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Title: A scrutinence of newies : corpus-based and experimental analyses of derivational word-formation in British English
Author: Ryder, Chris
ISNI:       0000 0004 7966 7747
Awarding Body: University of Reading
Current Institution: University of Reading
Date of Award: 2019
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This thesis is a comprehensive study of the mechanisms involved in the creation, recognition and understanding of new words in present-day British English formed by derivational suffixation. It is particularly interested in the formation of disposable words that are coined for a single use and thus do not gain official entries in dictionaries of English. An analysis of the use of the term "Productivity" and its attention in the literature revealed that it is inconsistent and in some cases incomplete; therefore a rationale was formed for a more comprehensive analysis through the examination of neologisms formed by suffixation. The research adopted two different but complementing methodologies to examine the Creativity of 145 suffixes in terms of the number of neologisms they create relative to their category size. Firstly, a corpus-based approach was taken, which considered twelve factors that could affect the number of neologisms a suffix creates; these included Derivative Factors of Prevalence, Opacity, Regularity, Convertibility and Distinguishability, and Base Factors of Stress Transfer, Sound Change, Truncation, Semantic Shift, Atypical PoS, Complexity and Allomorphic Variant. These factors were compared diachronically and across registers using databases formed from components of the original British National Corpus and the new Spoken BNC2014 (Love et al. 2017) to determine changes in the nature of Creativity over time and between contexts. It was concluded that two of the most influential factors on Creativity are the suffix's frequency in the language (Prevalence), and the density of non-transparent members of its category (Opacity). Secondly, an experimental approach was taken to examine the ability of speakers to recognize and understand neologisms based on these factors through a Semantic Decision Task and Judgement Task, with reference to dual-route models of complex-word processing (Frauenfelder & Schreuder 1992; Schreuder & Baayen 1995) that predict faster processing times when the dual route is employed. To examine their ability to extract consistent meanings from neologisms, participants also participated in a follow-up study in which they were required to define neologisms. This study has shown that speakers generally have an extensive knowledge of suffixes and suffixation processes; the results of the Semantic Decision Task have provided support for theories of dual-route processing, where the employment of both direct and parsed routes increases the speed with which recognition and understanding can occur. The findings also have strong implications for the changing style of conversational speech towards patterns typical of more formal registers through suffixational Creativity; further study could examine present-day material of more formal registers to investigate whether these trends are one-way or if it is instead the case that register differences are becoming obscured by derivational Creativity and a move towards a common register for a wider variety of contexts.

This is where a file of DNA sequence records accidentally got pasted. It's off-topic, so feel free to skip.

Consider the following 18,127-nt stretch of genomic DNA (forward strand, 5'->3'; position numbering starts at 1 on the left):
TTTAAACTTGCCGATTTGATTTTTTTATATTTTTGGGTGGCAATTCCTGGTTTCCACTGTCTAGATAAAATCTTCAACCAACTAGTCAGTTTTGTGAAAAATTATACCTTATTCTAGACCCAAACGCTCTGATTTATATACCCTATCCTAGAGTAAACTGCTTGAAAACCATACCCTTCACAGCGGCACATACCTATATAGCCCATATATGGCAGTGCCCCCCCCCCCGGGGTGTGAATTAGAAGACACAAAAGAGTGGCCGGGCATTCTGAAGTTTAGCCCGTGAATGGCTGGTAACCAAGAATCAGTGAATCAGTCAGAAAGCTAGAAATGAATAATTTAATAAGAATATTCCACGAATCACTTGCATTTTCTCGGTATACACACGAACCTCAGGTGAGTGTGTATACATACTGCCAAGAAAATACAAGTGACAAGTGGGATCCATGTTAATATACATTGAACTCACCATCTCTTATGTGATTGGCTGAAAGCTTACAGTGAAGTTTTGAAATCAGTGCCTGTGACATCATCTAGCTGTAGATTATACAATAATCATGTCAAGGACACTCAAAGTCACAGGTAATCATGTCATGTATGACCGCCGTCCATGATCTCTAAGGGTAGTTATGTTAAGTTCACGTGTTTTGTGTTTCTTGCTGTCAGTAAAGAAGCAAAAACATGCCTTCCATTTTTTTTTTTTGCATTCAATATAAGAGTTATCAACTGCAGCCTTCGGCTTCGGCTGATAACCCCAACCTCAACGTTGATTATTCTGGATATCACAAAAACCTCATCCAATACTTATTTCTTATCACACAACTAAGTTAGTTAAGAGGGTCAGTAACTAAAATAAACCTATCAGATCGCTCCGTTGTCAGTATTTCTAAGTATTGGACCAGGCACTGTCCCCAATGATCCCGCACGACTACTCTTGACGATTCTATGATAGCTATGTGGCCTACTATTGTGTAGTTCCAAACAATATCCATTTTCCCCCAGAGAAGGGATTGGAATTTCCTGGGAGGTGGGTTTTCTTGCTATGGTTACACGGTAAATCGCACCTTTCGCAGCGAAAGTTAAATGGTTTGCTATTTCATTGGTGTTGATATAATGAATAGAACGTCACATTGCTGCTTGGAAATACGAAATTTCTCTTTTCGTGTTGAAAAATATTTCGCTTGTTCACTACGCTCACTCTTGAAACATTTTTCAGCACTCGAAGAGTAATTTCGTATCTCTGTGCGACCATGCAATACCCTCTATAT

Supervisor: Not available Sponsor: Not available
Qualification Name: Thesis (Ph.D.) Qualification Level: Doctoral